However, some crypto-Italians—like myself, like Cathy Davidson, Sandra Gilbert, Marianna Torgovnick—end up as professional readers and writers, the kind called professors of English. The question is: do "English" professors have to do "English" readings? I received my education in English literary studies in Canada in the 1960s and 1970s, and therefore largely within the normalizing, ethnocentric context of the liberal humanism represented by the work of the British theorist F.R. Leavis: the immigration of "British" professors of "English" to the colonies had guaranteed that Leavis’s "great tradition" would be my tradition. In other words, I learned to do what Frances Mulhern calls "English reading." The realization of this particular and particularly insidious form of crypto-ethnicity may well be what drove me into Italian studies and finally into Comparative Literature; it may even have dictated the choice of theory as my scholarly research area. One part of my academic "life-script"—the narrative I use to shape and tell my life as a reader and writer—would have to include my realization that, in the university too, "the English" (as they were known in my family) constituted a specific ethnic group and NOT the voice of the universal. Rather than get rid of foreignness in the name of universal natuarlization, then, maybe we should realize that we are all "foreign" to someone else, while still working toward some kind of "interculturalism" that would make the meeting of ethnicities easier.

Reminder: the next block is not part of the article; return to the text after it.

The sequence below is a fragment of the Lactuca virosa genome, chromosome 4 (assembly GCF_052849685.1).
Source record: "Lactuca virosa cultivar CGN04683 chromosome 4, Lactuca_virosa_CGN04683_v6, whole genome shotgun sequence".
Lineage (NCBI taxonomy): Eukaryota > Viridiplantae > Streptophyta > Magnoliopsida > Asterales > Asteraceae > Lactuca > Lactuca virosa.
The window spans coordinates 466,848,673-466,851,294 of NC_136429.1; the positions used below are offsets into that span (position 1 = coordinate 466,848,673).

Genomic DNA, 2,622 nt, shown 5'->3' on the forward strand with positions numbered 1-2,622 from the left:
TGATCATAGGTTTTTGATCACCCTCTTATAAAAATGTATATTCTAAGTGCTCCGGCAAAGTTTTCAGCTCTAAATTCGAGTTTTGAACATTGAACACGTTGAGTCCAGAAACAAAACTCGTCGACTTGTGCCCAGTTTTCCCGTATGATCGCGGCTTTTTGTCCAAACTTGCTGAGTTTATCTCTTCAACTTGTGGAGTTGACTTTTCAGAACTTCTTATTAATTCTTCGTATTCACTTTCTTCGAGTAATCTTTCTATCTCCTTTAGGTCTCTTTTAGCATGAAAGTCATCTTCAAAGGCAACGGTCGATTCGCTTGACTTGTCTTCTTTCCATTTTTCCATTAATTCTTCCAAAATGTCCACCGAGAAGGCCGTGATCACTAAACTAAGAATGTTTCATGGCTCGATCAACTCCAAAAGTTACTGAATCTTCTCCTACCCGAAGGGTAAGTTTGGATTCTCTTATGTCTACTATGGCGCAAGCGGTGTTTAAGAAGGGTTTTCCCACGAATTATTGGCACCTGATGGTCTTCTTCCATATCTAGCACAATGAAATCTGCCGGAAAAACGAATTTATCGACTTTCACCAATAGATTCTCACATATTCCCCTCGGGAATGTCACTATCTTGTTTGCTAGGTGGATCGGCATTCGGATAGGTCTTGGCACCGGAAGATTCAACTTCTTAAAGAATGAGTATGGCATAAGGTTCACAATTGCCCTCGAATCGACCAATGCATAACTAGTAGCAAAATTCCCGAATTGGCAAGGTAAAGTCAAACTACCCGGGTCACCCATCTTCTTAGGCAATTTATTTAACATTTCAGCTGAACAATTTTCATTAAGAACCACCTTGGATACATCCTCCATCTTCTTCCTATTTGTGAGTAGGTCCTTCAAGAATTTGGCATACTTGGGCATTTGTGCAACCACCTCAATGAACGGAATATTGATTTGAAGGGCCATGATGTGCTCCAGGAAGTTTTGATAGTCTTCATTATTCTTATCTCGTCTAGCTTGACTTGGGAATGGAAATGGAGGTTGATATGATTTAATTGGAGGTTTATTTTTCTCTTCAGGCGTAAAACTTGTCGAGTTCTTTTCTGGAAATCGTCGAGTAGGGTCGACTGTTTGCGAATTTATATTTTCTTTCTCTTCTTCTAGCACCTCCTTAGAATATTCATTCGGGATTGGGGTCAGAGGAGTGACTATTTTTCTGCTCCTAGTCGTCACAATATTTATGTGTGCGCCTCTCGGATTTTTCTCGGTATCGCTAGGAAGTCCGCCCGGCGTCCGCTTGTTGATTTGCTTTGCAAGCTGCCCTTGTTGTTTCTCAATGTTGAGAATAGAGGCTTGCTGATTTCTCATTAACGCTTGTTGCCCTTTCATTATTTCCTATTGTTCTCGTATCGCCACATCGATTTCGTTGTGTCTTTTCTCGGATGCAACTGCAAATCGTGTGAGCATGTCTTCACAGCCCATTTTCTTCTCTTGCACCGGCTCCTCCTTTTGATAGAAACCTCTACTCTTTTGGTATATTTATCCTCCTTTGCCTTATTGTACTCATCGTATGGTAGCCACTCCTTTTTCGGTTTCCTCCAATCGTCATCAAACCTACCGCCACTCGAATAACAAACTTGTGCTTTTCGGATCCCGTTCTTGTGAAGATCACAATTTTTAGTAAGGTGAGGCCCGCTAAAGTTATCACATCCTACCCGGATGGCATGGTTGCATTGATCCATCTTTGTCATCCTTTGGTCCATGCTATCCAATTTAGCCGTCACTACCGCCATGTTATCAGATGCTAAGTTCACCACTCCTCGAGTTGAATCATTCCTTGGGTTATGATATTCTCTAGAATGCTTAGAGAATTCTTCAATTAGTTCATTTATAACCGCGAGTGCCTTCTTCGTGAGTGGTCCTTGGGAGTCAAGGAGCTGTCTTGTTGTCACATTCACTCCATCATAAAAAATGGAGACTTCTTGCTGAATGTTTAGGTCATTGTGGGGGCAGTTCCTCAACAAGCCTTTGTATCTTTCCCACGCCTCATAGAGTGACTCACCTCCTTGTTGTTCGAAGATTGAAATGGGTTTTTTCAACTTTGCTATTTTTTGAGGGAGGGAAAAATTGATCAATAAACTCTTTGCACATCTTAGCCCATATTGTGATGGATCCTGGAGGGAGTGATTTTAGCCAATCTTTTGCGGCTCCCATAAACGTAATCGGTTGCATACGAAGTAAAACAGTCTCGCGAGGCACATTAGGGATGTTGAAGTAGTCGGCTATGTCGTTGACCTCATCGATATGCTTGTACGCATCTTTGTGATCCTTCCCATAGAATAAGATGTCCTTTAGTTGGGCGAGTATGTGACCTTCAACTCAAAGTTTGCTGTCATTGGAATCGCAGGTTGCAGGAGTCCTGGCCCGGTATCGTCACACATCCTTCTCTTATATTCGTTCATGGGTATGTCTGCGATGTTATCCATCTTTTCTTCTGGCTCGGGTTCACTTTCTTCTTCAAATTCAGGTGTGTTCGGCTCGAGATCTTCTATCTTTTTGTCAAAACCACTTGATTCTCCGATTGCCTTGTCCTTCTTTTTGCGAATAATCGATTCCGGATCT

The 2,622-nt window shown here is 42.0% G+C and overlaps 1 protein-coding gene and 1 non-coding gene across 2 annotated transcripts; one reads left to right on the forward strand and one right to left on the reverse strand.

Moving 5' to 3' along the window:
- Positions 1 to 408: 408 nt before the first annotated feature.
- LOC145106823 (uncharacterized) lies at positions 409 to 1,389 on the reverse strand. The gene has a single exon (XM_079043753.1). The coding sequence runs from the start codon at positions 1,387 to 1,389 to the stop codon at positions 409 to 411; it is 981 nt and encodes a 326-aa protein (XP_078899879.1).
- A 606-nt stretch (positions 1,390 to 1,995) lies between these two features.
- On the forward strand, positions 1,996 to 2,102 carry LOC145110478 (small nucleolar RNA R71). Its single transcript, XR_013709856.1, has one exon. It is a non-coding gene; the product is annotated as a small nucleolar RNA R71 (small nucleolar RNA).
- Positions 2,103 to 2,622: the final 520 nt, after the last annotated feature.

In the end, though, I find I cannot resist offering an image of what ethnicity and crypto-ethnicity might mean to me. I borrow it from In the Skin of a Lion, a novel by Sri Lankan Canadian writer, Michael Ondaatje. It is a novel about the history of Toronto, the city in which I live and work; the image, however, is one used to describe an Italian Canadian man, evocatively and ironically named David Caravaggio. In prison for theft (he likes to think of himself as a "professional displacer"), Caravaggio learns that his very name is a carrier of ethnicity, a mobile attractor of scorn and abuse: he is called "wop" and "dago." One of his tasks while in prison is to paint the roof of the penitentiary blue. (Caravaggio thus lives up to his famous namesake’s profession as painter, even if in a debased and ironic way.) As he goes about his job, he realizes that he is losing all sense of the boundaries between blue sky and blue roof. With this realization comes a sense of liberation and empowerment for the imprisoned man—but not only for the visual illusion of freedom it offers. In an act of cunning self-cryptography, he has his fellow inmates paint him blue, thereby erasing all visible boundaries between himself, the roof and the sky. Caravaggio then escapes.